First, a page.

If you remember back to the 2009 offseason, the Redskins were very close to a deal with then Cowboys DE Chris Canty, with the price tag at somewhere between $7 and $8 million per year.  Then they unexpectedly agreed to terms with Haynesworth for the practical value of $12 million per season.  As we’re seeing today, there were obvious problems with the structure of the Haynesworth contract.  It wasn’t a particuarly uncommon Redskins-type contract: lots of guaranteed money, deferred over the first few years of the deal, incredibly front weighted from the players perspective, and incredibly back weighted from the perspective of “the books.”  The Redskins had avoided such problems by only investing in high character guys, and while I’m not one to assault Haynesworth’s character without knowing him, he’s certainly not a London Fletcher, a Marcus Washington, or a Phillip Daniels as a person.  Those are the players who have gotten front loaded deals from Joe Gibbs and company in the past, but as one Mr. Vinny Cerrato took the same contract strategy and applied it to players like DeAngelo Hall and Albert Haynesworth…well, you can see the downside of taking the risk at this week’s minicamp — or at least see the absence.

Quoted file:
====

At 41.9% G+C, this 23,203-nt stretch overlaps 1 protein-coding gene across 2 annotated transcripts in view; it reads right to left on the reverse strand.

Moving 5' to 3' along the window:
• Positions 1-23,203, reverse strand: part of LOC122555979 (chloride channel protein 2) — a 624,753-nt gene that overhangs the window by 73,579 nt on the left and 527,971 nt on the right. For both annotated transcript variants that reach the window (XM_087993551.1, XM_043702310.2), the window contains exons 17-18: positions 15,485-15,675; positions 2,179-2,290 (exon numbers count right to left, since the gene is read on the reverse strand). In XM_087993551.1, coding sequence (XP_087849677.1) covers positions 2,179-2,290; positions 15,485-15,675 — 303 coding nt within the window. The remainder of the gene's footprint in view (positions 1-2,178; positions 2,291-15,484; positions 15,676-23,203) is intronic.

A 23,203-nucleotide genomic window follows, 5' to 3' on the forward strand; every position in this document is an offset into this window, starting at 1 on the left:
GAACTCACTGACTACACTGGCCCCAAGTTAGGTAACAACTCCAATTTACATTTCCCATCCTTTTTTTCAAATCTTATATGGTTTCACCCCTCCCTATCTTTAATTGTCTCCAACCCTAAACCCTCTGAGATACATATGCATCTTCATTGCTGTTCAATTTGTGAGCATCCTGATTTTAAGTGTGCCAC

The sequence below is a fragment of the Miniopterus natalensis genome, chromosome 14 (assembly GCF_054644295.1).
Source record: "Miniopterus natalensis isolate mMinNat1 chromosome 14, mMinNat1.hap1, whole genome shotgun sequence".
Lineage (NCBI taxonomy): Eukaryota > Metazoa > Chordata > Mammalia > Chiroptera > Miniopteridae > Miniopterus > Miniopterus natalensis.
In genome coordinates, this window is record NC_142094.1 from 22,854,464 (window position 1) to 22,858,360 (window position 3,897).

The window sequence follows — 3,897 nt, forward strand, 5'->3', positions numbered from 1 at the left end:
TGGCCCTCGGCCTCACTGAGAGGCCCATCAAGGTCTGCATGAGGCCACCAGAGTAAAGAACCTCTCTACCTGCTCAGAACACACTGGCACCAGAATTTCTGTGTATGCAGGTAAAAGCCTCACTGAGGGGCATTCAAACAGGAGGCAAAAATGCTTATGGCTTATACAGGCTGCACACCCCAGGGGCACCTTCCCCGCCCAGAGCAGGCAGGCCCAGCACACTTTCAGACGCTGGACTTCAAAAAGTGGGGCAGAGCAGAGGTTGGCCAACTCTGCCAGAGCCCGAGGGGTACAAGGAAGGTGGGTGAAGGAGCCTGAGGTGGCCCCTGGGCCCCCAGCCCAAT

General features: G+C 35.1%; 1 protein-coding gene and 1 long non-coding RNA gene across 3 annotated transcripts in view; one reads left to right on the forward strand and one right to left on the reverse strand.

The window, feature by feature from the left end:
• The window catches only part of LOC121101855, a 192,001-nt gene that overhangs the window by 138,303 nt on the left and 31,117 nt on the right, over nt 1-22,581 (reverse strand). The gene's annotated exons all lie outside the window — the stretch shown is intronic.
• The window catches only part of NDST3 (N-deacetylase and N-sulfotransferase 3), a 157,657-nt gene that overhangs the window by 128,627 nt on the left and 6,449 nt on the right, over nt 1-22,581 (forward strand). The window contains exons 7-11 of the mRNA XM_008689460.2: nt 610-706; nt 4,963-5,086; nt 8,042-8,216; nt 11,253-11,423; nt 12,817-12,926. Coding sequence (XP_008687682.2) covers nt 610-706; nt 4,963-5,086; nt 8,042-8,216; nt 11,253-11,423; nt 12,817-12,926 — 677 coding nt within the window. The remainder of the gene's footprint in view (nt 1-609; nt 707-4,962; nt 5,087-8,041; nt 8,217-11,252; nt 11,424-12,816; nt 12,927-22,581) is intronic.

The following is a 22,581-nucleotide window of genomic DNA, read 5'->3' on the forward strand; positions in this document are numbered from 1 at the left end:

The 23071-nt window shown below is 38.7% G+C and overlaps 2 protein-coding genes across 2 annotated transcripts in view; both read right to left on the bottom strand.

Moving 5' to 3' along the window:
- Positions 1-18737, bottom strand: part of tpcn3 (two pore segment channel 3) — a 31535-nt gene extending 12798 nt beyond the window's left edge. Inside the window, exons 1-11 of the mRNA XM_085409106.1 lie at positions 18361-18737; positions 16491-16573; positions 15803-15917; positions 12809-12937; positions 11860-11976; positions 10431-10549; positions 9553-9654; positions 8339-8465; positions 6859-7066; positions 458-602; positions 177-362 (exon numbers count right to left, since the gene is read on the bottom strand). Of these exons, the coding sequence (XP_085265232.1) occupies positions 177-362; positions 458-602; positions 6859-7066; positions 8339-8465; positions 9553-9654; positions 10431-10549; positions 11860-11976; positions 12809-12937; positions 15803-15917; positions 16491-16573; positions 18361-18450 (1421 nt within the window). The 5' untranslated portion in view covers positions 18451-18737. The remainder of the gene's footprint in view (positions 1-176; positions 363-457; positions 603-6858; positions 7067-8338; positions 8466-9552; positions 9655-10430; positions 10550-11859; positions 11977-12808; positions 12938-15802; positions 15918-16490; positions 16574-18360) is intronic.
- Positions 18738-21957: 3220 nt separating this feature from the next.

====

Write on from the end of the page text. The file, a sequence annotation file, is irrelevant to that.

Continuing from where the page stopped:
Well, the Canty-deal-that-wasn’t is exactly the kind of deal the Redskins (and other teams) should not be making.  Canty might have been worth $7 million a year to remain a Cowboy, but he’s certainly not going to be worth that much to the Giants, and wouldn’t have been to the Redskins.  Given the option, getting Haynesworth was by far the smarter use of financial resources.  If anything, we’re seeing the risk of entering the free agent market to improve your team: the Redskins got the on-field performance they paid for, as well as the very worst of the baggage they got when they invested in a self-centered player.  That’s really two of the three types of free agent contracts: bad contracts, high risk contracts, the other being short term bargain signings (4 years or less).  The Redskins took a risk on Fletcher (a 5 yr long deal in the face of age) and won, and took a risk on Haynesworth (4 years with 2 expensive non-guaranteed years) and have been burned thus far — in spite of performance.